During the past three years of shocking fish to remove nonnative species from the Yampa River, only two of the endangered Colorado pikeminnow have been spotted upriver from Craig, said Sam Finney with the U.S. Fish and Wildlife Service.
The goal of many of the speakers at Monday's community update held by the Upper Colorado River Endangered Fish Recovery Program is to see that number increase.
Established in 1988, the recovery program is attempting to replenish the upper Colorado River basin, including the Yampa River, with humpback chub, bonytail, Colorado pikeminnow and razorback sucker.
The area from Craig to the Dinosaur National Monument is considered critical habitat for the recovery of the four species of fish, once found in abundance in the Colorado, Yampa and Green rivers.
"The goal is to have 20 to 30 percent of the fish population made up of native or endangered fish," said Pat Nelson, the nonnative fish and habitat coordinator for the program. "Now, we are at 1 percent of the population in this portion of the Yampa River."
The biggest threat to the recovery of the native fish is the increasing numbers of bass and pike, which Nelson calls "top-level predators."
In the past three years, 4,000 pike have been removed from the river and relocated, Nelson said. About the same number of bass has also been taken out of the Yampa River.
Pike are being relocated to the pond at Loudy-Simpson Park, and bass were being taken to Elkhead Reservoir until the failure of the outlet screen in spring 2006.
Fish and wildlife service officials knew they would be hearing from the sport fishing public about some of their decisions, and the crowd at the Holiday Inn was more than willing to express its concerns.
"The fish that were turned out of (Elkhead Reservoir) when the screens failed this spring went downstream and into the critical habitat area," said Burt Clements, of Craig. "They were losing the fish that they were trying to keep."
Officials with the recovery program were equally frustrated by the failure of the screens at the reservoir construction project.
"The escape of bass, bluegill and crappie set us back," Nelson said about the fish that escaped the reservoir, some after being relocated there from the river.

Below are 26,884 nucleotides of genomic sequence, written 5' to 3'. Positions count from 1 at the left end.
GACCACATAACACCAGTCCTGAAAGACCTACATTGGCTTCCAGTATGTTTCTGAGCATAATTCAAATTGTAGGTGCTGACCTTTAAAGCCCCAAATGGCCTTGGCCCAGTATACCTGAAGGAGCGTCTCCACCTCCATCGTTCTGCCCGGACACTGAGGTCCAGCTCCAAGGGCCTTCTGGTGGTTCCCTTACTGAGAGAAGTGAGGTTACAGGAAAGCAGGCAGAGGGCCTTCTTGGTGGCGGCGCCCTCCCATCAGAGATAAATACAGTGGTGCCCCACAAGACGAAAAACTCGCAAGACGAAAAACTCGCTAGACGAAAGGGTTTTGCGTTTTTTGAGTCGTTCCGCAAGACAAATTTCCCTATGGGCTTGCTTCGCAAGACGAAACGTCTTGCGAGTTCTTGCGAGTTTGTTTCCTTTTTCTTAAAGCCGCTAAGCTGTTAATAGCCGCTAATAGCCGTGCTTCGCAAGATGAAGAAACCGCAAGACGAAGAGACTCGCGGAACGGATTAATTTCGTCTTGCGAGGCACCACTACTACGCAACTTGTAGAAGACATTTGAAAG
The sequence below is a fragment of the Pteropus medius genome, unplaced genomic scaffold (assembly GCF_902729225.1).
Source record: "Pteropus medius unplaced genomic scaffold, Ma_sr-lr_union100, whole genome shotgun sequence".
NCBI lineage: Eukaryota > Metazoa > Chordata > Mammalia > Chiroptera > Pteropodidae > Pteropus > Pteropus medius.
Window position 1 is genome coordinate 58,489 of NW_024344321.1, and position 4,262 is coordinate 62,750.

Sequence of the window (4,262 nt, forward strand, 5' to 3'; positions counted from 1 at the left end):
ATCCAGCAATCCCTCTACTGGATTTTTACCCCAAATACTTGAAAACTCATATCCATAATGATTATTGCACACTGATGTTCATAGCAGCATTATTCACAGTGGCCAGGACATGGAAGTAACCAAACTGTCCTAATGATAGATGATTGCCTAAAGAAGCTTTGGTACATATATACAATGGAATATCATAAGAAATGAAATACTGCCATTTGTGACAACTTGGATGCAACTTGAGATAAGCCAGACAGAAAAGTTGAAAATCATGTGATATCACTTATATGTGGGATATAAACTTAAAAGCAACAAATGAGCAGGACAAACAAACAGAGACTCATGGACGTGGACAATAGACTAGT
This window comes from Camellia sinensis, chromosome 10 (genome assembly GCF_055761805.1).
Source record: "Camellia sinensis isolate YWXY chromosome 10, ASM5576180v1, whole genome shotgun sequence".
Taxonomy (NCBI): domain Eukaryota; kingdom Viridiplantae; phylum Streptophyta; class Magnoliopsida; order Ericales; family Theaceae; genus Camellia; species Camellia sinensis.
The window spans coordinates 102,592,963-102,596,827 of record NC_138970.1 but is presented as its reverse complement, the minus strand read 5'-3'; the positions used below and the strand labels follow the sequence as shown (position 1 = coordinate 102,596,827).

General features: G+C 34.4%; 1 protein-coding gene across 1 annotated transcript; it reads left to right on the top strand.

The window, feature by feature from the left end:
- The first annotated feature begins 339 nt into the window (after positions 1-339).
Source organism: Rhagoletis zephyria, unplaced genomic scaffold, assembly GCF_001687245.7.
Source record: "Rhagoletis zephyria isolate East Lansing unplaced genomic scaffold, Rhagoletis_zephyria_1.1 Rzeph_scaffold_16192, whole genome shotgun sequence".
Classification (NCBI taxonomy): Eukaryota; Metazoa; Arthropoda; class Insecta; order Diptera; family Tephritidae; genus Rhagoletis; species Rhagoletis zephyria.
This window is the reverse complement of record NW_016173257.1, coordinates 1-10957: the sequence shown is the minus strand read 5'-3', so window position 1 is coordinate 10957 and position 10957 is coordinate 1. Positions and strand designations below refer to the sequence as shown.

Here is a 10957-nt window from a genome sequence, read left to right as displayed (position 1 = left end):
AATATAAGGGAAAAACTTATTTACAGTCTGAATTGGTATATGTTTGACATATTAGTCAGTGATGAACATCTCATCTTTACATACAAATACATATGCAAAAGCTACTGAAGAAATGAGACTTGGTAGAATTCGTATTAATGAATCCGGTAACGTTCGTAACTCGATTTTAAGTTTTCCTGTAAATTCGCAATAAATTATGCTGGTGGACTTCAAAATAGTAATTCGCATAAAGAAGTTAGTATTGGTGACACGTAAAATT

Dan Birch with the Colorado River Water Conservation District said that it was the district's responsibility to screen the outlet from the reservoir, but debris and a large number of fish blocked the screens, which collapsed when the spring runoff reached 1,000 cubic feet per second.
Clements said that Elkhead Reservoir was a good fishing spot before the dam project began, and he hopes he lives long enough to see it recover.
John Campbell, of Craig, questioned the practice of stocking one species of nonnative fish -- trout -- while removing another from the river. He also wondered whether the shocking process was damaging the native fish population.
Nelson said that there are 43 species of nonnative fish in the upper basin of the Colorado River, and the plans are to only remove bass and pike at this point. While the recovery program has them stocking squawfish in the Colorado, they have not yet stocked the Yampa with the endangered species.
The process of removing pike from the Yampa River seems to be working, Nelson said. In 2004, Fish and Wildlife staff were finding 13 pike per mile, compared to eight pike per mile this year. The target goal is to reach three pike per mile, Nelson said.
Ned Miller, sportsman information specialist with the Craig Chamber of Commerce, said he would just like to see the river return to fish populations he recalls from fishing in the 1970s.
"Thirty years ago, you could catch your limit between (Yampa Valley) Golf Course and Iles Mountain on one float trip," Miller said.
Dan Olsen can be reached at 824-7031, ext. 207, or email@example.com.